Liberty Matters

Consent, Legitimacy, and Risk


Randy says that “if a constitution contains adequate procedures to assure that laws imposed on nonconsenting persons are just (or not unjust), it can be legitimate even if not consented to unanimously.” Legitimacy, in turn, is important because “[a] law can be legitimate because it is produced according to procedures to assure that it is just, and yet be unjust because in this case the procedures (which can never be perfect) have failed. Such a law would be binding in conscience unless its injustice was somehow established."
In other words, you might be duty-bound to obey an unjust law if that law was produced by a procedure that is generally pretty good at producing only just laws.
I have a couple of worries about this view. First, who gets to decide what count as “adequate procedures”? One of the advantages of requiring universal consent is that each and every individual can decide on his or her own. If I’m selling a legal system, and you don’t think my procedures are very reliable, you can always say “no.” If we deny individuals this veto power, then we need to have some other way of ensuring that procedures are reliable. But what is it?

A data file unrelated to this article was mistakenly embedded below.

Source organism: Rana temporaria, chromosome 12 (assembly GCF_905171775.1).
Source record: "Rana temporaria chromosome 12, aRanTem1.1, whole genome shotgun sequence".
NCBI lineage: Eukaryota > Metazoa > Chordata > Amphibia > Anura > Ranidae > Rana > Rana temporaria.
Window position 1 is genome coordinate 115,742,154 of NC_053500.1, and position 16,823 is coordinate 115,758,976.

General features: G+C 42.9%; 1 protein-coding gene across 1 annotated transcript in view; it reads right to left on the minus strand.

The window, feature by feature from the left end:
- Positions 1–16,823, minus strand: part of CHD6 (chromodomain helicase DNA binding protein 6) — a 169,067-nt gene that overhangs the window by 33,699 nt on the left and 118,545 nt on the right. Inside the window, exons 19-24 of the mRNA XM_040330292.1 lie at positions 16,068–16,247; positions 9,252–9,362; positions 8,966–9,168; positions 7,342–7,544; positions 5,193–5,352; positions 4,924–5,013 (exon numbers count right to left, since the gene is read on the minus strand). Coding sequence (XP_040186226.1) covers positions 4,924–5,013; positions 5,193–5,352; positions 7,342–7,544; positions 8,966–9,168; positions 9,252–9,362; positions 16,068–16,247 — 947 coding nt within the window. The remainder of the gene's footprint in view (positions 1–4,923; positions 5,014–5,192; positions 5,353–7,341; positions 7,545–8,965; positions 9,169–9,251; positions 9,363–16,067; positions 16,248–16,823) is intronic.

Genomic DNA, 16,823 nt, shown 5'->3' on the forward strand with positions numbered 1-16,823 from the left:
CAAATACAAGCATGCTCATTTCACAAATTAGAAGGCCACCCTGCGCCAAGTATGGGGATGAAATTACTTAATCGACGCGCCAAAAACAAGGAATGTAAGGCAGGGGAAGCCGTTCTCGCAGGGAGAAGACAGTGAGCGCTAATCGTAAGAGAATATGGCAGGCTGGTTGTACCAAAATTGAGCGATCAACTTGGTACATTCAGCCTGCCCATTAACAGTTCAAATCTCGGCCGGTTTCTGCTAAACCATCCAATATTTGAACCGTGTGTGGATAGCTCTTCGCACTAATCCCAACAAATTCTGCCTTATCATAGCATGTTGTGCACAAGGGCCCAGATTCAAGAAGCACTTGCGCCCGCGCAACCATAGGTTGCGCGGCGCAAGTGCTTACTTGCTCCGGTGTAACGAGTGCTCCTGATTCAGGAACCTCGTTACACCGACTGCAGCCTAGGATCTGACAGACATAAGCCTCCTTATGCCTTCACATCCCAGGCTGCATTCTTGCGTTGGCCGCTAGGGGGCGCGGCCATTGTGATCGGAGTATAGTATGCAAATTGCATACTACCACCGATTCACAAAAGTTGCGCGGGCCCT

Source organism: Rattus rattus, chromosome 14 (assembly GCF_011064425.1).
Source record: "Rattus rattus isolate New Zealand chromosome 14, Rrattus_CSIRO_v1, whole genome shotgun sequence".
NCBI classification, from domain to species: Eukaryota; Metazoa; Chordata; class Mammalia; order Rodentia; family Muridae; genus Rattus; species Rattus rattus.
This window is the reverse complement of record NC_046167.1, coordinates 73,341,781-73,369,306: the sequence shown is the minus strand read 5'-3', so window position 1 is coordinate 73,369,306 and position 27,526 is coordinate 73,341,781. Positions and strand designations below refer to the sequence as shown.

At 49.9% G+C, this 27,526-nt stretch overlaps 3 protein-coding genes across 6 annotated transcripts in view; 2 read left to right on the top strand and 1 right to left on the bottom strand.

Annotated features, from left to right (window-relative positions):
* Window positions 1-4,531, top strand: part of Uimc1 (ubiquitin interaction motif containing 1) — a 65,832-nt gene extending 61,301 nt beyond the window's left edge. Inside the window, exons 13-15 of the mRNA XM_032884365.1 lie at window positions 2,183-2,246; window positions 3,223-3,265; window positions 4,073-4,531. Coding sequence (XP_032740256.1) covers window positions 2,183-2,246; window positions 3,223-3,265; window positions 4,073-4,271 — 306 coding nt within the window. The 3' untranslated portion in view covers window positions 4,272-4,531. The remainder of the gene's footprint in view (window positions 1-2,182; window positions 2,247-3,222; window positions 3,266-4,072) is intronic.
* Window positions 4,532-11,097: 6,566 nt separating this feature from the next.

Second, by what means must the injustice of a law be “established” in order for it not to be binding in conscience? Must the injustice of a law be recognized by some state-sanctioned authoritative body, like the Supreme Court? Or would it be enough for an individual subject to “establish” the injustice of the law on her own, based on her own understanding of morality and the proper scope of state action? The latter view comes close to establishing a kind of de facto requirement of universal consent, which Randy wants to avoid. But is it really plausible to say that an individual is duty-bound to obey a law that she sincerely believes to be unjust, and that really is unjust, simply because it was produced by a procedure that has (somehow) been established to be fairly reliable?
Randy is no doubt correct that lawmaking is like sausage-making, at least in the most famous respect in which those two enterprises are often compared. But I get to choose who sells me sausage, and which sausage-makers’ procedures are reliable enough to be worth the risk of a stomachache. And that makes an important difference – not just in terms of the incentival and informational effects noted by Rod, but in the moral permissibility of imposing risk on innocent persons. People who knowingly and voluntarily subject themselves to others’ risky procedures might be morally bound to accept the results when those risks turn out badly. But I’m much less confident that the same is true for individuals who, without ever having had the opportunity to say “no,” are subjected to risky procedures by their governments.